Horror is powered by Vocal.
Vocal is a platform that provides storytelling tools and engaged communities for writers, musicians, filmmakers, podcasters, and other creators to get discovered and fund their creativity.
How does Vocal work?
Creators share their stories on Vocal’s communities. In return, creators earn money when they are tipped and when their stories are read.
How do I join Vocal?
Vocal welcomes creators of all shapes and sizes. Join for free and start creating.
To learn more about Vocal, visit our resources.Show less
Why's that? After all, this is a brand back in the day on Nickelodeon of all places.... And Are You Afraid of the Dark?, while suitably dark and a bit disturbing in ways Goosebumps could never be, wasn't exactly the Saw series or anything.
However, Are You Afraid of the Dark? somehow managed to change the way the game was played on Nickelodeon, almost matching the same freakishness you'd expect from the likes of a Scary Stories to Tell in the Dark book and only hampered by limited budgets and Canadian accents. Those were the days, but Nickelodeon had something going there for quite a while: the series aired for a remarkable ten years, featuring all sorts of scary stories you'd be surprised would be told by youth after experiencing the "tamer" quality from the just as well-known Goosebumps series.
Here's the great news about a TV series that obviously broke the mold, though.
This film adaptation currently being written will potentially knock the SOCKS off of horror aficionados.
And doing that while keeping with the classic flavor that made Are You Afraid of the Dark? so campy and fun for Nickelodeon lovers.... For starters, it was recently announced that the film adaptation got their screenwriter: the same man who wrote the damn screenplay for the most recent Stephen King film, IT!
Even better.... This is the same guy who wrote the screenplay for Annabelle.... Dear, God....
That would be Gary Dauberman, a wordsmith of sheer nail-biting mentality, and one that can push this brand into a whole new level if done the right way. After all, you do recall that the book IT, while hard-edged as ever, also appealed back in the day to the kid horror movie mentality in line with such brands as The Goonies, Monster Squad, Stand By Me, and much more.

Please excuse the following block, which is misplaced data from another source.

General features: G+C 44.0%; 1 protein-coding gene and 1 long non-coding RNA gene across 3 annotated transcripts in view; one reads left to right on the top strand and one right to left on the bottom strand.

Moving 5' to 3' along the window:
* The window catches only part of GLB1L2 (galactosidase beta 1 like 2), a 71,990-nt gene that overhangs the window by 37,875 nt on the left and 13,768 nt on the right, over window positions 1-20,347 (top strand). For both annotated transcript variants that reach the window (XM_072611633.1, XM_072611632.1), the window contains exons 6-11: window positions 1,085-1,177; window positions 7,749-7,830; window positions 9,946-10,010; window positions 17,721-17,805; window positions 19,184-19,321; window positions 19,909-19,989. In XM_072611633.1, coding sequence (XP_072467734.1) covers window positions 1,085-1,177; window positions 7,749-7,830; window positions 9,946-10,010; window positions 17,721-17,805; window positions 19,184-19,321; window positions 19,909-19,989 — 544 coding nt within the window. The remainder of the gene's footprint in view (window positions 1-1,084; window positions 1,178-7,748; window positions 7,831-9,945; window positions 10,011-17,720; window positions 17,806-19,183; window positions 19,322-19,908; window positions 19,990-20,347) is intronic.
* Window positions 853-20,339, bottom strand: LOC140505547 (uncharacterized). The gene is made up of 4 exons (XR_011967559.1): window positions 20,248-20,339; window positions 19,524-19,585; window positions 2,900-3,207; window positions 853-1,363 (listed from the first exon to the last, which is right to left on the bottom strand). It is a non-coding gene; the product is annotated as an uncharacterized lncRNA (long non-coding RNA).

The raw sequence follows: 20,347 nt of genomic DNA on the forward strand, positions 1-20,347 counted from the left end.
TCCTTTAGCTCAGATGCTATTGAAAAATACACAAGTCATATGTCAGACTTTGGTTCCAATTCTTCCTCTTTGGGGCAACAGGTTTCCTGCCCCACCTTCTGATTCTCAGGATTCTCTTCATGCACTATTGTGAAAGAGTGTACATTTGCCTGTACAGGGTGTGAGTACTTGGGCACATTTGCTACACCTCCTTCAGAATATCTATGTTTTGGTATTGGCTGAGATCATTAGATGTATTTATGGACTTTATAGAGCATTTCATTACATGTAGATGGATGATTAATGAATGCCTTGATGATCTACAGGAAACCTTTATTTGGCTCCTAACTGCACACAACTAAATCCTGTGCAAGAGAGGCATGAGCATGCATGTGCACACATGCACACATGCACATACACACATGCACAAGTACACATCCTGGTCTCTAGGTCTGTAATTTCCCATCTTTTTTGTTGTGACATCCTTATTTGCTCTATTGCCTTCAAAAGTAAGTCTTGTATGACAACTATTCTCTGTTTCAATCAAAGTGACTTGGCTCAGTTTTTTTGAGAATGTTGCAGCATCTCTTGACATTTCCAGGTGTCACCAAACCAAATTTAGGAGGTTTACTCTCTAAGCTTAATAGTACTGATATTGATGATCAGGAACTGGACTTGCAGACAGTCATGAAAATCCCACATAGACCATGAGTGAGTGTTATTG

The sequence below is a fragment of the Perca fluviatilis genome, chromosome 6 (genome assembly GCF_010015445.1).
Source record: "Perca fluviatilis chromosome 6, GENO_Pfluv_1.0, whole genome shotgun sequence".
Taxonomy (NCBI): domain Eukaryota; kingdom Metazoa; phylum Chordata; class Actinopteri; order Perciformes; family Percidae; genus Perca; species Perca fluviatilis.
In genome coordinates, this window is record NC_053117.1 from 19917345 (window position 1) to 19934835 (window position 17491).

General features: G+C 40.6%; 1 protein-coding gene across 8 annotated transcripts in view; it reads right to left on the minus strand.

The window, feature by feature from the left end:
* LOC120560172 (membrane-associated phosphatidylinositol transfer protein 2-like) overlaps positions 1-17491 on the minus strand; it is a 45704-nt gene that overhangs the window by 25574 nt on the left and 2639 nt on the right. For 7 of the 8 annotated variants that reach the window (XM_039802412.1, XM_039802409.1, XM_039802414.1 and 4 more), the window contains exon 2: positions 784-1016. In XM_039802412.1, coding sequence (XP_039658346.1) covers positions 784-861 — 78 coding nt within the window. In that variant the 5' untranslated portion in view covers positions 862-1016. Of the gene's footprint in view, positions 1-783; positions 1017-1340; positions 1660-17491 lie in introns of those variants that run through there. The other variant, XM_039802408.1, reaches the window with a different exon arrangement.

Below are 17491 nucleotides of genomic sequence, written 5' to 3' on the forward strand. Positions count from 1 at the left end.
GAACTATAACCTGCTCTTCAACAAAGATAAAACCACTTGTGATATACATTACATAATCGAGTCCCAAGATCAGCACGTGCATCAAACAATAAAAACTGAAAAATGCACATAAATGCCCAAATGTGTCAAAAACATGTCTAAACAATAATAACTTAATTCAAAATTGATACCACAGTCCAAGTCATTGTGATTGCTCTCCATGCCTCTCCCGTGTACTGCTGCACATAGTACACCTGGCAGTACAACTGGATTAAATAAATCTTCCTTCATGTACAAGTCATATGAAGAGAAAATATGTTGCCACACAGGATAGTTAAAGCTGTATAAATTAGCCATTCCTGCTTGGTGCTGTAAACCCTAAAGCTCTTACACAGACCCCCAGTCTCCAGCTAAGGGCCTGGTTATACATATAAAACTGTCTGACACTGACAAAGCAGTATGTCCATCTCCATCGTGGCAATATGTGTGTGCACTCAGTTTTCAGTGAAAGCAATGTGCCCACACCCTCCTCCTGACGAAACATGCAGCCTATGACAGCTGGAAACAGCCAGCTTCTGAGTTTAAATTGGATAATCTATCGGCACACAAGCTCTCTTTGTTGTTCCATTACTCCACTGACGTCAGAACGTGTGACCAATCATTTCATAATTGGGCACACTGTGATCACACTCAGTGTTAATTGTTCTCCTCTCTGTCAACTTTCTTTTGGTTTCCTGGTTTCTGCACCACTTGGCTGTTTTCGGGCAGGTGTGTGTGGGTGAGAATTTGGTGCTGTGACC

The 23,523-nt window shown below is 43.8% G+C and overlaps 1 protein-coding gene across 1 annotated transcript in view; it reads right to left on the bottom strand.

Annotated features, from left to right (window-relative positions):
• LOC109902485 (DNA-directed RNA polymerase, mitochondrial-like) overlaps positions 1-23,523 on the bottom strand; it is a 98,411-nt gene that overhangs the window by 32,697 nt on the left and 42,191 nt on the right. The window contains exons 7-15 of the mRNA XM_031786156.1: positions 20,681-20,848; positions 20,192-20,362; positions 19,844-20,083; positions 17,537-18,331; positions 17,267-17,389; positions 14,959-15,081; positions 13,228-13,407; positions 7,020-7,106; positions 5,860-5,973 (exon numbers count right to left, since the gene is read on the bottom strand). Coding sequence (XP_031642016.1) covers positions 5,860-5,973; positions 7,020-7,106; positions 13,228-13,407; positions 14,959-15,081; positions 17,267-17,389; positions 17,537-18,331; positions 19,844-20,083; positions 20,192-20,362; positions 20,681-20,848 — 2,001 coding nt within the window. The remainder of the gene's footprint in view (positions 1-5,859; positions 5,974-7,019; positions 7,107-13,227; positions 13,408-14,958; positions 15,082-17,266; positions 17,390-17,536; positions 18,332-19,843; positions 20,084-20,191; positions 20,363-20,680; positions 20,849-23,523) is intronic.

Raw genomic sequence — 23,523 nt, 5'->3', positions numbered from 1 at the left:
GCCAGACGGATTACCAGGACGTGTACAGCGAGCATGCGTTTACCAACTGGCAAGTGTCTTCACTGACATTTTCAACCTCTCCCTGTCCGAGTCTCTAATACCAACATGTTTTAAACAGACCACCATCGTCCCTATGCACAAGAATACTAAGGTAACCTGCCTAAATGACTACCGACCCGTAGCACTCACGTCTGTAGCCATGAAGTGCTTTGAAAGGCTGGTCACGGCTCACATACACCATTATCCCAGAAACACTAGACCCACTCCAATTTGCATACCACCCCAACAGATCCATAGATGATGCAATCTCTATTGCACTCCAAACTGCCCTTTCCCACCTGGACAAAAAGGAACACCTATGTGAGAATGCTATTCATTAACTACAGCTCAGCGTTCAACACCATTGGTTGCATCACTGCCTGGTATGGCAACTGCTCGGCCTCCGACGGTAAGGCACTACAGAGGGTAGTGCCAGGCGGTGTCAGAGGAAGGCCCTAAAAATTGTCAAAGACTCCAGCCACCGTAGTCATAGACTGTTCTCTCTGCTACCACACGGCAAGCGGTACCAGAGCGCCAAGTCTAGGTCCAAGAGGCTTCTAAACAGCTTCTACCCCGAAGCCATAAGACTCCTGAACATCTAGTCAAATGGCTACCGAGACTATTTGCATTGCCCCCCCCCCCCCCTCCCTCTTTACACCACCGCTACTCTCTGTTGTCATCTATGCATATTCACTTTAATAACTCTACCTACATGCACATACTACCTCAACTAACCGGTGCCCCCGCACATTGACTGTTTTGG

So why not Are You Afraid of the Dark? I'm game. We need more of those hell babies freaking us out without damaging our psyches in ways The Ring or The Midnight Meat Train would've.
We currently have a release date for 'Are You Afraid of the Dark?' set by Paramount as well.
Expect this film to his theaters on October 11th, 2019. Mark your calendars.
Couldn't come any sooner, and thankfully no later as a resurgence of kid-style horror comes back thanks to the likes of IT, Stranger Things, and other properties bringing the fun back into horror the way we remember it.
Dauberman, of course, didn't have much to say about the screenplay he's going to write except for the fact that it will, indeed, be a bit of an anthology film featuring the "Midnight Society" around a campfire, passing the "torch," if you will, to each member telling a story that pans out to the story itself as you watch mesmerized on the screen.
I'm liking what I'm hearing, because horror tends to work quite well that way. When it's a story about stories, or even just one story. That's how horror comes about—as you listen, or read, and get sucked in. Makes sense as you think about everything from that classic film Grim Prairie Tales to Tales From the Darkside: the Movie, or some of the more recent additions of the same trend The ABCs of Death, V/H/S, and the upcoming 60 Seconds to Die.
Are You Afraid of the Dark? will most certainly bring the anthology model to the forefront—for kids AND adults—beautifully.
Don't be afraid to get sucked in by 'Are You Afraid of the Dark?' very soon.
The horror genre's looking fabulous now. Especially since more and more classic Stephen King novels will be hitting the theaters soon, such as the iconic vampire novel Salem's Lot. Although we venture that novel most definitely might not be for kids. And, of course, the second film of IT and the sequel to Goosebumps.
The important thing to remember is it seems more and more content will be catered to all who love the genre. And that's a good thing. Don't get me wrong—I love me some visceral gore. But the great thing about horror is entertaining the masses, getting people to laugh at the jump scares and actually making them want more while simultaneously closing their eyes at the suspense.
That's just scary candy for the soul.